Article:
On June 16, a coalition, created by Hall Render, of hospitals and health systems sent a letter to the House Energy and Commerce Committee in response to a request for public comment on what Congress can do to expand the use of telemedicine and telehealth technology. The coalition, which includes Lee Memorial Health System, Texas Health Resources, the Carle Foundation, Genesis Health System, Hendricks Regional Health and Munson Medical Center, told the Committee that Congress should consider three changes to existing laws that would provide a better environment for telemedicine and telehealth technology.
Those changes include extending the Electronic Health Records donation Stark and Anti-Kickback law safe harbors to allow hospitals to provide telehealth equipment to physicians, removing any physician shortage or rural requirement on patient location for reimbursement and adding an exclusion under the Civil Monetary Penalties law to allow hospitals to provide patients home health monitoring equipment and services at discharge in an effort to reduce readmissions. Attorneys from Hall Render will meet with Committee staff in the coming weeks to discuss these suggestions and with members of Congress to gauge interest and support. If sufficient interest and support exists, the coalition will be expanded and will seek adoption of legislation to make these changes in the next session of Congress that starts in 2015.
House Vote Sends VA Bill to Conference
The House formally voted this week to proceed to conference on a Veterans Affairs ("VA") reform bill. The competing House and Senate bills would allow veterans to obtain care in civilian hospitals, though at different reimbursement rates. The differences are expected to be reconciled and signed into law later this year.
The two bills enable veterans who cannot be seen within a reasonable time of making a VA appointment (14 days in the House bill and an unspecified time in the Senate bill) or who live more than 40 miles from a VA facility to seek care at private hospitals. However, according to the Congressional Budget Office ("CBO"), the average payment rate to private hospitals would be lower under the House bill and would be lower than that under the Senate version.
HRSA Defends 340B Orphan Drug Rule Despite Court Decision
On June 18, the Health Resources and Services Administration ("HRSA") announced it will continue to stand by its interpretation of the ACA's orphan drug exclusion, an interpretation that allows certain hospitals to purchase orphan drugs through the 340B Drug Pricing Program when the drugs are not used to treat rare conditions for which the designation was intended.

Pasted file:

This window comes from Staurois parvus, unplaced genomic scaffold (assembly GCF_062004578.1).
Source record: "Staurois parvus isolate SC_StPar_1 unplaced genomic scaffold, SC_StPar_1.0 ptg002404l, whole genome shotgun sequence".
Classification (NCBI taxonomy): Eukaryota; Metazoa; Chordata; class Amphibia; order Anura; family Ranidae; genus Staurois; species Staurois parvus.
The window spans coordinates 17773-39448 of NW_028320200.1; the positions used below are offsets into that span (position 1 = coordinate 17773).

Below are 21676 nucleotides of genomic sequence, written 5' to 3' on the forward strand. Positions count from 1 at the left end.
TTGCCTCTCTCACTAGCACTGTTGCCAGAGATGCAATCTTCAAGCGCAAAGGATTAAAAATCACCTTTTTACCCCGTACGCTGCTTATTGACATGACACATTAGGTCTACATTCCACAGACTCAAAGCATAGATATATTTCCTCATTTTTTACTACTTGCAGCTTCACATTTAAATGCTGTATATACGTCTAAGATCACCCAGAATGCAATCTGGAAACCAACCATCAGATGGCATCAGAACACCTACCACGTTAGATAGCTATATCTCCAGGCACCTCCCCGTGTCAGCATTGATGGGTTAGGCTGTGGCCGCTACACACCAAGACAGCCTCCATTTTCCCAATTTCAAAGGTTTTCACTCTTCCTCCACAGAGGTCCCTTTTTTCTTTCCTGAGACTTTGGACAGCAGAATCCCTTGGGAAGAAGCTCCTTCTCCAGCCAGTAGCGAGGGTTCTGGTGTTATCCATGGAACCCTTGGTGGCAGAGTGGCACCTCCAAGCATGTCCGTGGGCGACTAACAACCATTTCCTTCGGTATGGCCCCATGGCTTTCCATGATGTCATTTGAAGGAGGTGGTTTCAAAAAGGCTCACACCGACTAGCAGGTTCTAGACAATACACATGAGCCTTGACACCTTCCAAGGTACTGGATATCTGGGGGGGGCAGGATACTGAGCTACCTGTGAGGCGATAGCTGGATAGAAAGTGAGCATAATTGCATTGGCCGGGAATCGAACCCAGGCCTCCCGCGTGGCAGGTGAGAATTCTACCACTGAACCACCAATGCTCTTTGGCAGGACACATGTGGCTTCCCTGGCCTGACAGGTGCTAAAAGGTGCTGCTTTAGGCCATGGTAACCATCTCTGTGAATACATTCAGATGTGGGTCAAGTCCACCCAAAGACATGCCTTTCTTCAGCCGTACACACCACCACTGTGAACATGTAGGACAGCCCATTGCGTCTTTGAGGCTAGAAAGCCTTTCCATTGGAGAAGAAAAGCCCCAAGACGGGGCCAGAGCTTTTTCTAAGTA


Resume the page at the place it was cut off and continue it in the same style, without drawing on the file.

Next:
The statement comes despite a recent federal court decision that vacated the rule on the grounds that HHS and HRSA exceeded their statutory authority. While noting the court's decision, HRSA said the court did not invalidate HRSA's interpretation of the statute.
The orphan drug exclusion policy applies to critical access hospitals, sole community provider, rural referral centers and free-standing cancer hospitals.
Senators Introduce Bill Amending Hospital Readmission Penalties
A bipartisan group of Senators led by Sen. Joe Manchin (D-WV) introduced a bill this week (S. 2501) that would require CMS to take into account the socioeconomic status of a hospital's patient population when calculating readmissions penalties. According to its sponsors, the measure would improve quality of care, increase accountability and further reduce avoidable hospital readmissions. In 2013, readmissions penalties established by the ACA were capped at 1% of a hospital's inpatient base operating payments. The cap increases to 2% this year and goes to 3% in 2015 and the years following.
New House Majority Leader, Whip
On June 19, House Republicans chose Rep. Kevin McCarthy (R-CA) as their new Majority Leader. McCarthy was elected in a closed-door meeting in which the winner was selected by secret ballot. McCarthy replaces Rep. Eric Cantor (R-VA) who was defeated in a June 10 primary. Rep. Cantor will vacate his post as majority leader on July 31. McCarthy's ascent to Majority Leader enabled Rep. Steve Scalise (R-LA) to grab the House Majority Whip position, which is the number three leadership position in the House.
MedPAC Issues June Report to Congress
On June 16, the Medicare Payment Advisory Commission ("MedPAC") issued its June report to Congress. The report contained no formal recommendations, but detailed discussions in areas include synchronizing Medicare policy across payment models, improving risk adjustment in Medicare and measuring quality of care in the Medicare program.
Bills Introduced This Week
Senator Mark Pryor (D-AR) introduced a bill intended to make it more difficult for a future Congress to change the eligibility requirements for benefits provided by Medicare. The bill (S. 2491) is a symbolic bill but could reach the Senate floor to highlight the differences between the two parties on Medicare. The bill contains a sense of the Senate statement against raising the eligibility age for Medicare.
Rep. Pat Tiberi (R-OH) introduced a bill (H.R. 4920) that would amend Title XVIII of the Social Security Act to require state licensure and performance guarantees for entities submitting bids under the Medicare durable equipment and supplies competitive acquisition program.
Next Week in Congress
The House and Senate both return on Monday, June 23. On Wednesday, June 25, the House Energy and Commerce Oversight and Investigations Subcommittee will hold a hearing on Medicare program integrity to look into waste, fraud and abuse in the program. Testifying at the hearing will be CMS's program integrity head Shantanu Agrawal and Gary Cantrell with the HHS Office of Inspector General.